This G overnment’s commitment is to substantially eliminate the poverty-related attainment gap in this parliamentary session, and good progress is being made on that.
The latest achievement of curriculum for excellence levels data demonstrated the biggest single-year decrease in the poverty-related gap in primary numeracy and literacy levels since records began.
We are improving outcomes for young people impacted by poverty beyond school, too. The percentage of 2021-22 school leavers in a positive initial destination is the highest on record, and the poverty-related attainment gap is at a record low, down two thirds since 2009-10. More young people than ever from deprived communities secured a place at university, and the previous commissioner for widening access described our approach as an “unambiguous success”.
That is a record that I am proud of, and I very much look forward to seeing my successor build on it.
Objectively, the best that we can say is that the First Minister tried and failed—because education in Scotland is poorer.
Here is the First Minister’s record: fewer maths teachers; fewer technical education teachers; fewer computing science teachers; fewer language teachers; narrowing subject choice; and Scotland plummeting down the international league tables. On CFE levels in primary schools, her record is: literacy falling; reading falling; writing falling; numeracy falling; the attainment gap widening; and attainment falling overall.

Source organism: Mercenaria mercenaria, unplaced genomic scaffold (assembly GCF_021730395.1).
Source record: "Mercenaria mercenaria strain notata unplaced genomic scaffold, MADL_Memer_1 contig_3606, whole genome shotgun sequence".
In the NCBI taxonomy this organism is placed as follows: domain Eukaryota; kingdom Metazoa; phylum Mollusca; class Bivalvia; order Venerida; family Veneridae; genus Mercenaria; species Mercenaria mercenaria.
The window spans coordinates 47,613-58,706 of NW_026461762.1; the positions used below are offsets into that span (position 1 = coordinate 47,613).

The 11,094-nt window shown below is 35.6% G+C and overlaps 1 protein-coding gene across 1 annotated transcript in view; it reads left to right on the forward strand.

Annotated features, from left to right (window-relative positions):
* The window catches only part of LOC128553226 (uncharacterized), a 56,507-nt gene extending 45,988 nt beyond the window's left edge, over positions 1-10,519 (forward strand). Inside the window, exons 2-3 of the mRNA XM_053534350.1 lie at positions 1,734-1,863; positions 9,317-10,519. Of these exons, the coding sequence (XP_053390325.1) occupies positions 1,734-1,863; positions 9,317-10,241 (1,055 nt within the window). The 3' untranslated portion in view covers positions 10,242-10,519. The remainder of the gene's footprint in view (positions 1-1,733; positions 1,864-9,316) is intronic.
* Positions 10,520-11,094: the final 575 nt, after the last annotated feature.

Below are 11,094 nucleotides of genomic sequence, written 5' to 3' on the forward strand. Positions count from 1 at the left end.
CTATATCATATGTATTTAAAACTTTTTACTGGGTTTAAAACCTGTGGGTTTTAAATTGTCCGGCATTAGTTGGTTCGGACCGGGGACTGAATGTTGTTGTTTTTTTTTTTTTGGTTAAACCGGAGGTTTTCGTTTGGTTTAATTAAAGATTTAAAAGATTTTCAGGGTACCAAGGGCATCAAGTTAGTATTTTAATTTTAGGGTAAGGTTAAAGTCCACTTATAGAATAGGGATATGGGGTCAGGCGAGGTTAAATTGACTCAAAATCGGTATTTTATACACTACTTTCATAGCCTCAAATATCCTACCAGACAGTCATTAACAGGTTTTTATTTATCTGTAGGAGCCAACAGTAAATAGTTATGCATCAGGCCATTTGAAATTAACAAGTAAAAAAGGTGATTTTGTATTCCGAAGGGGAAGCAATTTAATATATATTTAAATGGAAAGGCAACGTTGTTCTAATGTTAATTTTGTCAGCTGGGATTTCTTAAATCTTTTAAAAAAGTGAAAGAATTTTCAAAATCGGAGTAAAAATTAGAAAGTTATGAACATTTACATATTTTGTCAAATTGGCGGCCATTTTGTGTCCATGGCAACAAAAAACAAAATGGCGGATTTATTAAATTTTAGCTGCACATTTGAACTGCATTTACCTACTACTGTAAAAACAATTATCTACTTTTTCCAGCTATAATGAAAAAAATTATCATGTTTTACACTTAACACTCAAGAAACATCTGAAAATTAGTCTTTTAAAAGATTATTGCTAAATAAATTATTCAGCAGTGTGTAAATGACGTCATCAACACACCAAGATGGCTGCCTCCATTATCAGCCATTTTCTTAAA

Can the First Minister honestly stand there and say, hand on heart, that education was her top priority?
Yes, I can.
In his initial question, Stephen Kerr asked me about “outcomes”; I have just checked and that was the word that he used. I therefore gave him the data on the outcomes, but he obviously did not like it, so he wants to talk about inputs. Let me therefore talk now about inputs.
When I became First Minister, the number of school teachers in Scotland was 49,521. Today, the number of school teachers in Scotland is 53,459, which is an 8 per cent increase. In early learning and childcare settings, the numbers have increased as well. In Scotland, we have the most teachers per pupil in the United Kingdom, and education spend per person is higher than in either England or Wales. In Scotland, we have 7,573 teachers per 100,000 pupils; in England, where the Tories are in power, the number is just 5,734. In Scotland, we spend £7,600 per pupil; the Tories in England spend just £6,700.
Yes, I am proud of this Government’s record on education, and I really look forward to seeing it being built upon.
The recent Institute for Fiscal Studies analysis of Scottish tax and benefit reform found that the lowest-income families in Scotland are significantly better off—by around £2,000 on average—as a result of this Scottish National Party Scottish Government’s progressive tax and benefits policies. If that can be achieved with limited powers, how much further does the First Minister think that we could go if we were not beholden to a UK Government with policies that directly undermine this Government’s mission to tackle poverty? [
I thank Paul McLennan for that question. Again—this may be the last opportunity that I have to point it out—it is really obvious how uncomfortable the Conservatives in the chamber become when we talk about poverty. That should be noted.
“has made clearly a distributional choice ... to channel a lot more money towards low-income families with children in particular and that has a meaningful impact on incomes.”
If I had to single out the thing of which I am most proud, it is that—helping to lift children out of poverty, in marked contrast to the approach of the UK Government’s welfare system, which pushes children into poverty. That is the difference—that is the contrast.